"That's a bit cynical," Peter said dryly. "Those tourists are helping to keep you in business. And if they think your town is 'quaint,' as you say, what of it? Maybe some of them are visiting ancestral homes."
"Oh, and is that what you're doin'?" the bartender asked a bit testily. "You're no local, but I'm guessin' you're a son of the sod."
"My mom was from Dublin," Peter said flatly.
"Ah, a city girl."
"Her mother was from Cahirsiveen, and her dad was from Waterville."
"Oh, all right then. What's your name?"
"Peter. Peter… McKenna," he finished, using his mother's maiden name.
"Good to know ya, Peter McKenna. Eamon." The bartender extended a hand.
Peter shook it. "Cheers."
"So, you visiting the ancestral homes? Reportin' back to Herself?"
"Nope. My ma's dead." Peter picked up the fresh pint and downed half of it in one gulp.
"I'm sorry for your troubles," Eamon said softly. "So, what does bring you here?"
"Just… " Running, he thought. Hiding. Getting as far away as I can… "Just traveling."
"Bit of a Wild Rover yourself, eh? Ah, to be young and handsome, and carefree again," Eamon winked.
"Yeah, carefree. That's me," Peter said into his glass.
"You've got loads of time, but don't forget, even the Rover went home again."
"Yeah, but it helps to actually have a home to go to, Eamon. I haven't exactly gotten the hang of that yet."
"You will, lad," Eamon said. "You have that look about ya."
"Oh, really?" Peter said sarcastically.
"Yes, really. You'll find your home and stop your rovin'. You just need somebody to give you directions."
Brookline, Massachusetts, 2013
Olivia Dunham – or rather, Olivia Dunham-Bishop, as of six months ago – was smiling as her infant daughter wailed in her ear. Most mothers would probably be at their wits' end after five minutes of inconsolable baby screams, but Olivia wasn't concerned in the slightest.
She called these her daughter's "GHD moments" – Gotta Have Daddy – and unlike some insecure, jealous types, who felt that the mother-daughter bond was inviolate and that daddies shouldn't trespass, Olivia was perfectly fine with it. "Peter!" She called out.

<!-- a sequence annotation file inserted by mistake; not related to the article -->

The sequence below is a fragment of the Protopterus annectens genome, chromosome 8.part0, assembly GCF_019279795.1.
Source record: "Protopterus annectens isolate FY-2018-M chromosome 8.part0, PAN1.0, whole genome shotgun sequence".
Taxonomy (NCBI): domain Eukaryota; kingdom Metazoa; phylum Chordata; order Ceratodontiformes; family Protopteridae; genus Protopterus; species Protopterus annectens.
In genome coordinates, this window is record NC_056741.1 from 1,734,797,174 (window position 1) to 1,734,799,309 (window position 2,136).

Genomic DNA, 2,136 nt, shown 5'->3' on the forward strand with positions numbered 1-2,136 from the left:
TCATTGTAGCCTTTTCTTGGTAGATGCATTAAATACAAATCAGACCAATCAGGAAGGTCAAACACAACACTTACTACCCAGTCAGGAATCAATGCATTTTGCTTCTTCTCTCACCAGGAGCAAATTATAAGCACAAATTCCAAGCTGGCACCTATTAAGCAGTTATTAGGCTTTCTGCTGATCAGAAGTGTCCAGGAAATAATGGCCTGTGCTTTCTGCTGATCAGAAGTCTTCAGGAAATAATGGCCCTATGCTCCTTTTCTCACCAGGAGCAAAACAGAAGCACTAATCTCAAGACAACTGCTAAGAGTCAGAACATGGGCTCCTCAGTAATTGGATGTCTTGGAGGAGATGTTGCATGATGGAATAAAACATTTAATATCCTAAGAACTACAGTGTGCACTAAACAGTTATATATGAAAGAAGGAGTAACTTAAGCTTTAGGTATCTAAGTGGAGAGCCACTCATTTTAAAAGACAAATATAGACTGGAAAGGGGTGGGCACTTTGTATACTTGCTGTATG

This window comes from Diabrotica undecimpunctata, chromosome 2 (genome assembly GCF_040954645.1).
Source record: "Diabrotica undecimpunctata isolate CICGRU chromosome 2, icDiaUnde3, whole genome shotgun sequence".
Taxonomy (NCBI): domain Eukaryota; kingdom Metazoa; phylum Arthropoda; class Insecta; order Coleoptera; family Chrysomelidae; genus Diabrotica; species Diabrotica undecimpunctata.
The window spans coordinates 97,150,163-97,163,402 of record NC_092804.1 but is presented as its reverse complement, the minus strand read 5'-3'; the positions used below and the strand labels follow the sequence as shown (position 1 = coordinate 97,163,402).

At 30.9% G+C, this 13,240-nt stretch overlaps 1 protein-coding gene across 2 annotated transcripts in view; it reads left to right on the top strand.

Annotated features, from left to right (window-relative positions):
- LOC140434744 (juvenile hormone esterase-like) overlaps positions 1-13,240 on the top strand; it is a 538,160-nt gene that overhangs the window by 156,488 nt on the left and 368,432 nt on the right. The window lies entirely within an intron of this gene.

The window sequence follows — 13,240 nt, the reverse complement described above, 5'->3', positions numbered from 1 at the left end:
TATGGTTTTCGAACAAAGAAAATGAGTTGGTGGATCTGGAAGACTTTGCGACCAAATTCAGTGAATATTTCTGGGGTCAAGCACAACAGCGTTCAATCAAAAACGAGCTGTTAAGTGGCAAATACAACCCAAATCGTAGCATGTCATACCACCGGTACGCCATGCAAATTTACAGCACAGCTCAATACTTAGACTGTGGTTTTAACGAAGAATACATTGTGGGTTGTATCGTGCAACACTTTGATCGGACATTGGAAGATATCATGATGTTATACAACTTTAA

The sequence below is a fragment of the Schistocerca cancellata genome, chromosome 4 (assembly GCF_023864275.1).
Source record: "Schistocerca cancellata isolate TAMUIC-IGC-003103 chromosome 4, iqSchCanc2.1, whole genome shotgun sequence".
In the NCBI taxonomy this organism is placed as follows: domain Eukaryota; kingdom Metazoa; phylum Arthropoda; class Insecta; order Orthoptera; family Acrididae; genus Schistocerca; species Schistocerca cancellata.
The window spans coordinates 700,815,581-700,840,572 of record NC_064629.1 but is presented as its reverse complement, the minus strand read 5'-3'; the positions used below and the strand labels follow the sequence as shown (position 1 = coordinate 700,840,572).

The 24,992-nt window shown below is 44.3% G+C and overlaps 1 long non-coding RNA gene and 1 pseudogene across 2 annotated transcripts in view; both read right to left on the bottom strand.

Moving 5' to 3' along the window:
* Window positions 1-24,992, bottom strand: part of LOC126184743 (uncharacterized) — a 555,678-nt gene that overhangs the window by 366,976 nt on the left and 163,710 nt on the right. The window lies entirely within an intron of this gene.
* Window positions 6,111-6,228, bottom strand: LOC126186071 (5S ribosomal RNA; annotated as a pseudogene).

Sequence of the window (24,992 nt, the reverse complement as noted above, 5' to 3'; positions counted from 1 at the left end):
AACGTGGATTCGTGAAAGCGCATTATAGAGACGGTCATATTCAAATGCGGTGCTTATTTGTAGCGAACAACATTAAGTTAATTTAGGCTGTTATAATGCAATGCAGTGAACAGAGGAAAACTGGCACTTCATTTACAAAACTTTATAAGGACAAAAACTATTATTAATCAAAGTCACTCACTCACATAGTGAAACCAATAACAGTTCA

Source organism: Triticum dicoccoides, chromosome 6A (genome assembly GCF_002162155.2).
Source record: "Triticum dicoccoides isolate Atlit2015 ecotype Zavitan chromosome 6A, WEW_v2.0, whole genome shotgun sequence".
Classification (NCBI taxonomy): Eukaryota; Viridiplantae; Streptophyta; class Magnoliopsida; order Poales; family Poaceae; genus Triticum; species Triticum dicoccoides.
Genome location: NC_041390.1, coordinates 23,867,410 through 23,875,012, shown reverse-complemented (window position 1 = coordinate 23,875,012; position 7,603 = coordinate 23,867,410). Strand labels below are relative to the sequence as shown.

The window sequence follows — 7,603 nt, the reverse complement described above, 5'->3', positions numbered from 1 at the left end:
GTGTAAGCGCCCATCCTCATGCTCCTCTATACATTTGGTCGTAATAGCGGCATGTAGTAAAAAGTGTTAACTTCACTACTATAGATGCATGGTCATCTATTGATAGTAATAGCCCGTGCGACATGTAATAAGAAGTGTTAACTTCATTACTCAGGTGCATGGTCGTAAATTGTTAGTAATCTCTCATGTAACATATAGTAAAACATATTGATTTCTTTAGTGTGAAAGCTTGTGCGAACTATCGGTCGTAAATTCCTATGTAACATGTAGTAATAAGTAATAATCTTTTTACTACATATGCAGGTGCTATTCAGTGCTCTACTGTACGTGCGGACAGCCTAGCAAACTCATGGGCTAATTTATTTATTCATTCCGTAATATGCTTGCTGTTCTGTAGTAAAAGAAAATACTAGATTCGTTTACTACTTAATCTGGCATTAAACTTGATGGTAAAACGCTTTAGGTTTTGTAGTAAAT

He was at the nursery door in a flash. "Yeah, hon?" Taking in the red-faced baby on Olivia's shoulder, he nodded knowingly and padded barefoot across the hardwood floor. "Ohhhh, it's that time, is it?" he said softly, arms already outstretched. "Come here, Princess." He took the shrieking, squirmy bundle from Olivia's arms, grinning as Olivia let out a relieved sigh. "Got your back, Mommy."
"My back's not the problem," Olivia chuckled. "I'll be deaf by summer. Baby Girl's got a set of lungs on her, don't you?" She tickled the bottom of one of the baby's chubby feet.
"Takes after her mommy." At his wife's glare, he smiled cheekily. "Freeze! FBI!" he mock-bellowed.
"Very funny, Consultant," she droned. "Now, about your screaming child?"
"Right," Peter said matter-of-factly. "Henriettaaaaa…. " he said in a soft, sing-song voice as the baby kept screaming. "Whatsamatta, huh?" He settled her against his chest, just over his heart. Henrietta squirmed and continued crying, her tears already making a soaked spot on Peter's gray t-shirt. He bounced her gently, rubbing her back, and looked over at Olivia, rolling his eyes. "Liv, you might want to leave the room. Gonna have to pull out the big guns, and it's not gonna be pretty."
"Oh, no," Olivia said in mock horror, "you're not. Tell me you're not."
"Yup, desperate times call for desperate measures. Henrietta Elizabeth Dunham-Bishop, you leave me no choice," he said sternly.
"Not that. Anything but that… " Olivia continued, trying desperately not to laugh. "You're gonna sing?"
"Sorry," he grinned. Kissing the top of the baby's downy head, he began to softly hum, swaying slightly. Olivia leaned against the doorframe and watched.
"Well, I've been a wild rover for many's the year… " he began. "And I spent all me money on whiskey and beer…"